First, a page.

The next couple of pictures were taken outside the airport building after we got our bags.  What is noticeable in all of the places that we visited in Peru is that many buildings do not have a layer of plaster on top of the bricks.  It is standard practice in the country.  In some cases the buildings are complete and occupied in spite of looking unfinished.  In other cases, especially in some homes, you might even find rebars sticking out of the roof.  This is because the building is being constructed by the family a little bit at a time as money becomes available for construction. This does not mean that the part of the house that has already been completed cannot be occupied immediately.  You will probably see more pictures showing this type of construction in future blogs.OLYMPUS DIGITAL CAMERAThe picture below is an advertisement for transportation to what may be the most popular destination in the country for international tourists.OLYMPUS DIGITAL CAMERAAs we drove out of town, we passed a hill with a statue of Pachacutec, considered one of the greatest Inca kings, on top. It is now believed that he was responsible for what has been built on Machu Picchu.OLYMPUS DIGITAL CAMERAThere was another monument to the Emperor Pachacutec, beside the road that we were driving along.  OLYMPUS DIGITAL CAMERAWe climbed out of the valley that Cusco is situated in using a series of switchbacks. The bus made a stop somewhere along the way, on the hillside, to provide views of the city. While we were stopped we got instructions on the use of coca leaves to fight the effects of altitude sickness.  Our tour manager produced a bag of coca leaves that were safe to chew on. Essentially, one grabs a bunch and gently chews on it, or simply bites on it, on one side of the mouth.  It dissolves slowly over time. For people who do not know, coca leaves are also the source of cocaine when processed in large quantities.  The leaves, and any product made with coca, are banned in the United States, but its use is legal and accepted by all of Peru.  The locals chew on it all the time.  We used it regularly during the trip to help avoid altitude sickness.  There is little danger of addiction at the levels of our usage.  We also drank coca tea and enjoyed coca candies! Here is a view of the city.OLYMPUS DIGITAL CAMERAYou can see the kids walking down the hill in the picture below.OLYMPUS DIGITAL CAMERAWe stopped for lunch at the village of Chinchero.  We were visiting  a cooperative where the ladies make products from the wool of alpacas.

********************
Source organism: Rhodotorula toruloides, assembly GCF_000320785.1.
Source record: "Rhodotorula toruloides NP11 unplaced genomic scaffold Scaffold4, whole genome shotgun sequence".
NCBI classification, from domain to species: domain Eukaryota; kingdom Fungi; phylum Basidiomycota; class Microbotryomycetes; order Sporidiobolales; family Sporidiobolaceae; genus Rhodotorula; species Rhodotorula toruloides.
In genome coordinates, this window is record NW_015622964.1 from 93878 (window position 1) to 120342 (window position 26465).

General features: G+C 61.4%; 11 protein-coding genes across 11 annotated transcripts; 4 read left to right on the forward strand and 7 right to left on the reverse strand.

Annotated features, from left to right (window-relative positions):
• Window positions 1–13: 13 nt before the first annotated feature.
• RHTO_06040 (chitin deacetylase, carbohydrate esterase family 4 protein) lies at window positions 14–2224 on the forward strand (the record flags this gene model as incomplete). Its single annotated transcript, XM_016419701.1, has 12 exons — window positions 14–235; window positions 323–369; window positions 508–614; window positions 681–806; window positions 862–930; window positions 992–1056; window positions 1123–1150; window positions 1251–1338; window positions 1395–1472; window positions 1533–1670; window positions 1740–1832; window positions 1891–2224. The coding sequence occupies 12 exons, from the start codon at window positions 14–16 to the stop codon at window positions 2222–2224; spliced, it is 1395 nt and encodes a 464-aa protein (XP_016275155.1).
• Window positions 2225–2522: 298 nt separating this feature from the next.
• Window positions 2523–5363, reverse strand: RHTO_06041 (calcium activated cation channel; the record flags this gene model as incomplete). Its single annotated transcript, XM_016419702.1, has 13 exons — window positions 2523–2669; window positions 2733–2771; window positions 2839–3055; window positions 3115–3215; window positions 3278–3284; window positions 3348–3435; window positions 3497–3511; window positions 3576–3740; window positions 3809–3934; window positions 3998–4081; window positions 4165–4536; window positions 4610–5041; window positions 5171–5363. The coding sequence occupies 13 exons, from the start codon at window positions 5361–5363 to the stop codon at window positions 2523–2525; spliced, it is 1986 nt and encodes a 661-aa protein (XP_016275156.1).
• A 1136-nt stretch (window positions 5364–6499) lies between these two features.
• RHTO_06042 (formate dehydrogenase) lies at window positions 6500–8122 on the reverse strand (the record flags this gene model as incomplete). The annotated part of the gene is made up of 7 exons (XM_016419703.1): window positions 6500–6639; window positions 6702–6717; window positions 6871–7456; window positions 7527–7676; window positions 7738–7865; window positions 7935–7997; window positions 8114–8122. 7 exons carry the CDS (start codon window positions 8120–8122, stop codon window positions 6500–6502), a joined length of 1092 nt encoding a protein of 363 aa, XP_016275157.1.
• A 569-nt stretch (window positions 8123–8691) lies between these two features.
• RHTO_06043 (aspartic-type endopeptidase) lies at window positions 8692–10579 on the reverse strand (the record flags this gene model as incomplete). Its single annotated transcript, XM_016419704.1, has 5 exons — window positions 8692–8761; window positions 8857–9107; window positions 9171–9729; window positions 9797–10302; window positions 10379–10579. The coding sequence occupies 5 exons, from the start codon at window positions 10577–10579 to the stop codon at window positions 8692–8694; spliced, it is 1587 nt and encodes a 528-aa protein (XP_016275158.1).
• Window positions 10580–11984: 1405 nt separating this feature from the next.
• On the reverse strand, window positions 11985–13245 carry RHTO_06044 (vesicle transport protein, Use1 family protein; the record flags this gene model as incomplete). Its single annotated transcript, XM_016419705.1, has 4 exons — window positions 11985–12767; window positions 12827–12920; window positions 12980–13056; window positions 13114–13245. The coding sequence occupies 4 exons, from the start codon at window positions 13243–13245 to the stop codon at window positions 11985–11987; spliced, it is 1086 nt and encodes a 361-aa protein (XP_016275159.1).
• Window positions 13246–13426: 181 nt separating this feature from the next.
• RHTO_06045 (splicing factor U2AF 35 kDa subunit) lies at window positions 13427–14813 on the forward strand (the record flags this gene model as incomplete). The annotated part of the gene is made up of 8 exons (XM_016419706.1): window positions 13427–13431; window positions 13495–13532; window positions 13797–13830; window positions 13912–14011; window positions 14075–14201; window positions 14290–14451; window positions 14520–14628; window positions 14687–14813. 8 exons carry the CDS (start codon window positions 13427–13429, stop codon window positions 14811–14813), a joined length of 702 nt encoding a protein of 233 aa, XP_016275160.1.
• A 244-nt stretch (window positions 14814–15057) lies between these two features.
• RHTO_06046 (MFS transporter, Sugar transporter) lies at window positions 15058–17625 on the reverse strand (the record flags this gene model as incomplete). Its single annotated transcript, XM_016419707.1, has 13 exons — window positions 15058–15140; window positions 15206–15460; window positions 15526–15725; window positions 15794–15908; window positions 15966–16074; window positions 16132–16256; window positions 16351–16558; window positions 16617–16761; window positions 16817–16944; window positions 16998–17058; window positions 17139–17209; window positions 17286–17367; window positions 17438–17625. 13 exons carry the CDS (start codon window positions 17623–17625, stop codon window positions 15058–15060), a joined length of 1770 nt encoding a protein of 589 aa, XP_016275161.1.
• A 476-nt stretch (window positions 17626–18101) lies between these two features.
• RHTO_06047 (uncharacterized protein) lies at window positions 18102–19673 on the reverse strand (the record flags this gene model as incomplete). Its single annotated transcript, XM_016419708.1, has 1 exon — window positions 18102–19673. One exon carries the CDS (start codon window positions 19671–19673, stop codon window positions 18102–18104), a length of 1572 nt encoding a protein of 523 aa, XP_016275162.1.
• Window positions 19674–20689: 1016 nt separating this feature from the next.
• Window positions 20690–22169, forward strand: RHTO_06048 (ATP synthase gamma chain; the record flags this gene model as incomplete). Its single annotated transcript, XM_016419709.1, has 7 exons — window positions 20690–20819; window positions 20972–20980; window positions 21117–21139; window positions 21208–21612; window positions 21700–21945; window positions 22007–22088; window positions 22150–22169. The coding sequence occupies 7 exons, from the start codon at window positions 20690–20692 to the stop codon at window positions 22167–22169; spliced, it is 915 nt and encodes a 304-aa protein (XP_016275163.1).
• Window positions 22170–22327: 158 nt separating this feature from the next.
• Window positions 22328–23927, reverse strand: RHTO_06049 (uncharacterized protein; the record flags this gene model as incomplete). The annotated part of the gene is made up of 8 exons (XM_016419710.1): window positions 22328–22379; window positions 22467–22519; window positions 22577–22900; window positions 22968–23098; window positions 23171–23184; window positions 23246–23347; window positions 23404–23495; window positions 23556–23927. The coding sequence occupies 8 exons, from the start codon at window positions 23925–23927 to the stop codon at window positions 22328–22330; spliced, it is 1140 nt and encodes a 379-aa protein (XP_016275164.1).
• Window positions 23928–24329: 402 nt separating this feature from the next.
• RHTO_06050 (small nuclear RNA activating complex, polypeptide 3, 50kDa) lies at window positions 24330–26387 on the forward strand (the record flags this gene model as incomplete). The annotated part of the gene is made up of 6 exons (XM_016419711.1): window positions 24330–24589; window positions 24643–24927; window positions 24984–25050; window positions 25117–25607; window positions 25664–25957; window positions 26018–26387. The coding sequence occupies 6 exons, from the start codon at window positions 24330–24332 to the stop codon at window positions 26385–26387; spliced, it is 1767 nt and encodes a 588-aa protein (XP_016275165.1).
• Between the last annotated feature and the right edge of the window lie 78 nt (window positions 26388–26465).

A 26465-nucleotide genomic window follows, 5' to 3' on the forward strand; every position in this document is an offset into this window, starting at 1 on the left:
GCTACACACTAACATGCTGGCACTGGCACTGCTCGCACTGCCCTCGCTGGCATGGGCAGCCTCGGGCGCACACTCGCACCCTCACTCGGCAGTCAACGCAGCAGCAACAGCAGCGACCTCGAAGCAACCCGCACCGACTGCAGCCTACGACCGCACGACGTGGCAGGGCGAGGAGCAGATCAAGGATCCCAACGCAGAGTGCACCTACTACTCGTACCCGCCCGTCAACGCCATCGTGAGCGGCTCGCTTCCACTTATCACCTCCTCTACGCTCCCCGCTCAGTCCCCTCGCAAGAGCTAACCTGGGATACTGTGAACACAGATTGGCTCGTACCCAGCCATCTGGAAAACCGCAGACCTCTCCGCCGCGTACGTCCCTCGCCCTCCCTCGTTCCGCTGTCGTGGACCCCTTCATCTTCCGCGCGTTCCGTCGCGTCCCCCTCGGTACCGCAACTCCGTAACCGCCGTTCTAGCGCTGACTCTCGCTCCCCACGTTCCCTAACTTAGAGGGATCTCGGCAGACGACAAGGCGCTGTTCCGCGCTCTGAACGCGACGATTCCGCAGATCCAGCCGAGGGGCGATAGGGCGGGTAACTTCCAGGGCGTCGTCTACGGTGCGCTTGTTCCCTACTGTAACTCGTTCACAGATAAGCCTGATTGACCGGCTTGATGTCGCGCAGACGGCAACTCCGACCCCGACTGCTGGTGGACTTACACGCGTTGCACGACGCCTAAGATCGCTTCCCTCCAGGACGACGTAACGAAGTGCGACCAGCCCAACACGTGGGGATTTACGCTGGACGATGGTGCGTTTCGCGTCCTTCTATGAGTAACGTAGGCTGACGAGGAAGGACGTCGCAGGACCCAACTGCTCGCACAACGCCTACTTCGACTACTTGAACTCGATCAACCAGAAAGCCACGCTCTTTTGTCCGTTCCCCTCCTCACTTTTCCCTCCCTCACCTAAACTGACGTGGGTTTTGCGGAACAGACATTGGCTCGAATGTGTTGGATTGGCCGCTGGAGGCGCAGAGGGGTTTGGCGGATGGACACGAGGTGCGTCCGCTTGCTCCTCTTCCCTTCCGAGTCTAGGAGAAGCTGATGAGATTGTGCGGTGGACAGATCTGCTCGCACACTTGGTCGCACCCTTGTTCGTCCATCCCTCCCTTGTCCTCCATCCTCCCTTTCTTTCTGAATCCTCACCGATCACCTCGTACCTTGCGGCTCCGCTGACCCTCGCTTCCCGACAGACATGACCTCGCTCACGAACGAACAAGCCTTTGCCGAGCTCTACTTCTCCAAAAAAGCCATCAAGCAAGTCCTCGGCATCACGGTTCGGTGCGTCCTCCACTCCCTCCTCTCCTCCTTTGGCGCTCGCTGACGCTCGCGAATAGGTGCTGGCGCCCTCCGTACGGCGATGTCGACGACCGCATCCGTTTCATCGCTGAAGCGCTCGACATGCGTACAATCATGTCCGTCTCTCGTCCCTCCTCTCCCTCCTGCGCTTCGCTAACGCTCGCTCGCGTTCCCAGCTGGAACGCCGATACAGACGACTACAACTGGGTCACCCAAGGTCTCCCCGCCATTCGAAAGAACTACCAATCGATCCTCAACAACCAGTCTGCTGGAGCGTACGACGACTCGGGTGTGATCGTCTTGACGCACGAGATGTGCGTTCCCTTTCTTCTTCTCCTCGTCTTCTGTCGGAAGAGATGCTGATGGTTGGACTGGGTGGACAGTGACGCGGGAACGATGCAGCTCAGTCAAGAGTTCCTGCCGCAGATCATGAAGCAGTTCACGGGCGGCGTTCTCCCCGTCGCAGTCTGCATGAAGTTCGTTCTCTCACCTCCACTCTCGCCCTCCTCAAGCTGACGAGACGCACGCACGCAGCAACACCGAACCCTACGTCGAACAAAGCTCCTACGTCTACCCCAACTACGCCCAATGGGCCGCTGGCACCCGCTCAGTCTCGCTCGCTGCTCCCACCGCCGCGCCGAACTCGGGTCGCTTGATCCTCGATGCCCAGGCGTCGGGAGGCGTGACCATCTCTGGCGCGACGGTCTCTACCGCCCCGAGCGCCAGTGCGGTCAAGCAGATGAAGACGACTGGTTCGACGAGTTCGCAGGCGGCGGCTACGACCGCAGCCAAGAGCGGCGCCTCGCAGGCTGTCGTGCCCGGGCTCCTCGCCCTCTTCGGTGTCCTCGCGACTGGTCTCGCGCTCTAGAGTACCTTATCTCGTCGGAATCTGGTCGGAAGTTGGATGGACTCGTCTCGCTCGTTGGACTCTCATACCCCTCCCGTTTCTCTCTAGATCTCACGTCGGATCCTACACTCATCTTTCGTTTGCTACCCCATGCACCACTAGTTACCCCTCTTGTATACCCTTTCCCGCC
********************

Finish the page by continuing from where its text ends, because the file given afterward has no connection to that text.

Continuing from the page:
Lunch was served to us by the ladies.OLYMPUS DIGITAL CAMERAOLYMPUS DIGITAL CAMERAOLYMPUS DIGITAL CAMERAThe cuy, or guinea pig, pictured below is considered a delicacy in these parts.  It is a good source of protein.  The animal is domesticated for food.  It is difficult for some visitors to get used to eating cuy, especially in the form that it is usually presented in.  I found the little piece that I was given at lunch a little too tough to chew.  This was the only time I tried cuy.OLYMPUS DIGITAL CAMERAI was fascinated by the way the kids were carried around by their mothers.OLYMPUS DIGITAL CAMERAOLYMPUS DIGITAL CAMERAWho can resist pictures of cute children!  This one continued to turn around and look at me as mom walked away.OLYMPUS DIGITAL CAMERALunch was followed by a demonstration of the process for creating different colored threads from the wool. This thread is used for making the different products sold by the cooperative.  OLYMPUS DIGITAL CAMERAMost of the people in this part of Peru are Incas.  The Inca religion is polytheistic in nature, with Pachamama, or mother earth, being one of the more important deities.  The Spanish invaders brought in Catholicism in the 16th century, and the locals in some parts of the country now practice a form of religion that seems to mix of customs from the two ways of living.   Depending on where we were in the country, we saw either the combination of the cross and the bulls, or just the bulls, on the roofs of homes, meant for protection of the people living in the home.OLYMPUS DIGITAL CAMERAWhile walking through town we passed a procession.  It could have been the procession in celebration of Easter.OLYMPUS DIGITAL CAMERAOLYMPUS DIGITAL CAMERAThere also seemed to be some kind of meeting going on in town.  I heard two different accounts regarding the subject of the meeting.  One was that this was a funeral service.  The other was that this was a meeting of the mayors of the local villages.  They are sitting to the left of the picture below.  I was told that the mayors carry their official staffs with them, and these had been collected in a standing pile in front of where they are seated.  A good amount of cerveza was being consumed by the mayors.  Some music was also being provided on the instruments that you can see in the foreground of the picture.OLYMPUS DIGITAL CAMERAThen it was onward to our destination for the night.  The view beside the mountain roads was beautiful. We stopped for pictures.  The snow-capped peaks of the Andes appeared in the distance.OLYMPUS DIGITAL CAMERAThe valleys were covered with meadows, green fields, and clumps of trees.  There were flowers by the wayside.  For some reason I began to think of The Sound of Music.OLYMPUS DIGITAL CAMERAThe clouds moved swiftly across the sky.OLYMPUS DIGITAL CAMERAAnd then we began our descent into the Sacred Valley following a series of switchbacks down a steep mountainside.OLYMPUS DIGITAL CAMERAThe sun was beginning to set as we got to our hotel on the outskirts of the town of Urubamba.OLYMPUS DIGITAL CAMERAUrubamba is a small place beside the Urubamba river, one of the headwaters of the Amazon river.  We went out to a local restaurant for dinner with our tour group after checking into our rooms.OLYMPUS DIGITAL CAMERAAt dinner we were entertained by a musician playing music on different kinds of pan flutes.  He was quite talented.  Indeed, he had also made all of the instruments that he was playing.   OLYMPUS DIGITAL CAMERAWhile you are in Peru, you will hear the song El Condor Pasa almost everywhere you go.    We heard the song being played most beautifully that evening.  Most of us from the US associate this song with Simon and Garfunkel, but the song actually originated in Peru.  The condor, puma, and snake, are the sacred animals of the Inca people.

We returned to our hotel after dinner and crashed out after the long day of travel.  So far there have been no issues in dealing with the altitude, but Urubamba is at an altitude of only about 9400 feet.

Next blog in the series here.